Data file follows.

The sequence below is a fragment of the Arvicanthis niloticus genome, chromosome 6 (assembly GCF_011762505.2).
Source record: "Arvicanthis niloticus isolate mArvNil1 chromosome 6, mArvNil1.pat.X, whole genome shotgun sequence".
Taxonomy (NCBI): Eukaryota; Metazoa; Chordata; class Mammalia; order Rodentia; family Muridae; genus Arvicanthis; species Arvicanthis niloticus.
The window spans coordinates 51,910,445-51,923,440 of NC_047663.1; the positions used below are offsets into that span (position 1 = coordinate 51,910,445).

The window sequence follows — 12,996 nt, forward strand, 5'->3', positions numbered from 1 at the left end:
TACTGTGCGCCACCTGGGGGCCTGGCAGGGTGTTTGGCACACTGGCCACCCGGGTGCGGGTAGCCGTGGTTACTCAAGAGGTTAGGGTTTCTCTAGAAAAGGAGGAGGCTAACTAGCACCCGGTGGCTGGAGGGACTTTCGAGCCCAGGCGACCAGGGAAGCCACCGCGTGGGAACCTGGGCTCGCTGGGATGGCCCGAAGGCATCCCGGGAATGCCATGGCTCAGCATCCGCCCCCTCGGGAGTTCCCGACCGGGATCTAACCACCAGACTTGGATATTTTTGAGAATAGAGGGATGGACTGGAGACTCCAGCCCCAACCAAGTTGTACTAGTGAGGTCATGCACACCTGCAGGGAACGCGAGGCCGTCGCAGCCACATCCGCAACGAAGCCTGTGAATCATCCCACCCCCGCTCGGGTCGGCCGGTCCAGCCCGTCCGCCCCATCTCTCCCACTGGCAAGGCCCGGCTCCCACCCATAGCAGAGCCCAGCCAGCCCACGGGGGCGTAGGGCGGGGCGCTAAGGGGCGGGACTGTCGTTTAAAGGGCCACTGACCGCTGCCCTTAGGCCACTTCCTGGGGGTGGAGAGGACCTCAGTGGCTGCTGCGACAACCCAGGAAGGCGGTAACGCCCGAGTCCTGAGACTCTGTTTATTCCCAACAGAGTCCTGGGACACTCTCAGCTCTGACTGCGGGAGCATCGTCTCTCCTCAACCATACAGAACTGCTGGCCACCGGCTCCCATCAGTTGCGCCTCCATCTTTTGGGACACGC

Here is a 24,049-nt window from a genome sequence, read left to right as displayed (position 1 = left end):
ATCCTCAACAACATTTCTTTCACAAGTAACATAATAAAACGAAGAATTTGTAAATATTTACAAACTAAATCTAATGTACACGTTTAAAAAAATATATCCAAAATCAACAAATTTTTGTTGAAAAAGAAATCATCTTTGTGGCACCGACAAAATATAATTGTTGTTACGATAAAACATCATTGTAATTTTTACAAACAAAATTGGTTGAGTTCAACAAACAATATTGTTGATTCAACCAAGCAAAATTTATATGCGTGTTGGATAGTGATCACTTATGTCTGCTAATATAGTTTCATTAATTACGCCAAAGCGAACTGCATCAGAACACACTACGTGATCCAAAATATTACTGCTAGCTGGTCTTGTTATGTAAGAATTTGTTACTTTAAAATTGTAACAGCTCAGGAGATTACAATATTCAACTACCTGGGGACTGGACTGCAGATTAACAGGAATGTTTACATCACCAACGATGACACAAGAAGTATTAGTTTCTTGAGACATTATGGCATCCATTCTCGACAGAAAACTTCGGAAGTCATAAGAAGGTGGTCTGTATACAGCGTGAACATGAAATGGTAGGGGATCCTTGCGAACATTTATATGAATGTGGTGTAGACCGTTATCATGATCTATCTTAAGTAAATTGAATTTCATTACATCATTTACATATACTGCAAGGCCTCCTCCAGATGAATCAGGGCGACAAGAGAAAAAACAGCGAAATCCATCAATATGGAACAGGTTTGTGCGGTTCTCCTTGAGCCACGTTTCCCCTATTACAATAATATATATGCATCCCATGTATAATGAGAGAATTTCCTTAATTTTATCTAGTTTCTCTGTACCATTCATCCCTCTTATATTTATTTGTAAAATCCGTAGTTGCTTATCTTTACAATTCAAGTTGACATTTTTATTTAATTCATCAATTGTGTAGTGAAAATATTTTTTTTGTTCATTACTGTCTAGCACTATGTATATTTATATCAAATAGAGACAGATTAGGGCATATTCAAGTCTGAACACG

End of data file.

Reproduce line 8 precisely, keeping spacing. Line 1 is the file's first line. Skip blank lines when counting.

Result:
ATCCTCAACAACATTTCTTTCACAAGTAACATAATAAAACGAAGAATTTGTAAATATTTACAAACTAAATCTAATGTACACGTTTAAAAAAATATATCCAAAATCAACAAATTTTTGTTGAAAAAGAAATCATCTTTGTGGCACCGACAAAATATAATTGTTGTTACGATAAAACATCATTGTAATTTTTACAAACAAAATTGGTTGAGTTCAACAAACAATATTGTTGATTCAACCAAGCAAAATTTATATGCGTGTTGGATAGTGATCACTTATGTCTGCTAATATAGTTTCATTAATTACGCCAAAGCGAACTGCATCAGAACACACTACGTGATCCAAAATATTACTGCTAGCTGGTCTTGTTATGTAAGAATTTGTTACTTTAAAATTGTAACAGCTCAGGAGATTACAATATTCAACTACCTGGGGACTGGACTGCAGATTAACAGGAATGTTTACATCACCAACGATGACACAAGAAGTATTAGTTTCTTGAGACATTATGGCATCCATTCTCGACAGAAAACTTCGGAAGTCATAAGAAGGTGGTCTGTATACAGCGTGAACATGAAATGGTAGGGGATCCTTGCGAACATTTATATGAATGTGGTGTAGACCGTTATCATGATCTATCTTAAGTAAATTGAATTTCATTACATCATTTACATATACTGCAAGGCCTCCTCCAGATGAATCAGGGCGACAAGAGAAAAAACAGCGAAATCCATCAATATGGAACAGGTTTGTGCGGTTCTCCTTGAGCCACGTTTCCCCTATTACAATAATATATATGCATCCCATGTATAATGAGAGAATTTCCTTAATTTTATCTAGTTTCTCTGTACCATTCATCCCTCTTATATTTATTTGTAAAATCCGTAGTTGCTTATCTTTACAATTCAAGTTGACATTTTTATTTAATTCATCAATTGTGTAGTGAAAATATTTTTTTTGTTCATTACTGTCTAGCACTATGTATATTTATATCAAATAGAGACAGATTAGGGCATATTCAAGTCTGAACACG